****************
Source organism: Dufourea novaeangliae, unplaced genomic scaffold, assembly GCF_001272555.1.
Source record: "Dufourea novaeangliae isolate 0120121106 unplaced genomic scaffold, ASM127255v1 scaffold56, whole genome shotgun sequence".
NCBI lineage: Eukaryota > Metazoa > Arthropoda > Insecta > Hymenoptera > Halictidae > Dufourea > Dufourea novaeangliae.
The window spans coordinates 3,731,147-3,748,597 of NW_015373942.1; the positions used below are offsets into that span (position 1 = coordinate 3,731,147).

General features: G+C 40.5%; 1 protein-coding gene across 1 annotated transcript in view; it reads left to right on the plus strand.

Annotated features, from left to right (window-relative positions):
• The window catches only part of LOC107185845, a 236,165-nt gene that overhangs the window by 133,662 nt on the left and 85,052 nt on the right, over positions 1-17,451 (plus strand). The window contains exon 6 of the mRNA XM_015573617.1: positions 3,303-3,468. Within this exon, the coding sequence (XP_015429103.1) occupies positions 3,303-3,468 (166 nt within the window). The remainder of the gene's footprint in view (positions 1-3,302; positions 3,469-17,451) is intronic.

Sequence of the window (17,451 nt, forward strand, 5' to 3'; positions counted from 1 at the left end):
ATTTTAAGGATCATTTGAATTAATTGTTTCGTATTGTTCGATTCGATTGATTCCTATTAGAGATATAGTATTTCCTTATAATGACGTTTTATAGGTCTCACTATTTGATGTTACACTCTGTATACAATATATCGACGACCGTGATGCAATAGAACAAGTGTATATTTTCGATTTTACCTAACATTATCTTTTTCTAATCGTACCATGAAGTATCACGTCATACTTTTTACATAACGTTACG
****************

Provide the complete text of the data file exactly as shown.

Source organism: Dufourea novaeangliae, unplaced genomic scaffold, assembly GCF_001272555.1.
Source record: "Dufourea novaeangliae isolate 0120121106 unplaced genomic scaffold, ASM127255v1 scaffold56, whole genome shotgun sequence".
NCBI lineage: Eukaryota > Metazoa > Arthropoda > Insecta > Hymenoptera > Halictidae > Dufourea > Dufourea novaeangliae.
The window spans coordinates 3,731,147-3,748,597 of NW_015373942.1; the positions used below are offsets into that span (position 1 = coordinate 3,731,147).

General features: G+C 40.5%; 1 protein-coding gene across 1 annotated transcript in view; it reads left to right on the plus strand.

Annotated features, from left to right (window-relative positions):
• The window catches only part of LOC107185845, a 236,165-nt gene that overhangs the window by 133,662 nt on the left and 85,052 nt on the right, over positions 1-17,451 (plus strand). The window contains exon 6 of the mRNA XM_015573617.1: positions 3,303-3,468. Within this exon, the coding sequence (XP_015429103.1) occupies positions 3,303-3,468 (166 nt within the window). The remainder of the gene's footprint in view (positions 1-3,302; positions 3,469-17,451) is intronic.

Sequence of the window (17,451 nt, forward strand, 5' to 3'; positions counted from 1 at the left end):
ATTTTAAGGATCATTTGAATTAATTGTTTCGTATTGTTCGATTCGATTGATTCCTATTAGAGATATAGTATTTCCTTATAATGACGTTTTATAGGTCTCACTATTTGATGTTACACTCTGTATACAATATATCGACGACCGTGATGCAATAGAACAAGTGTATATTTTCGATTTTACCTAACATTATCTTTTTCTAATCGTACCATGAAGTATCACGTCATACTTTTTACATAACGTTACG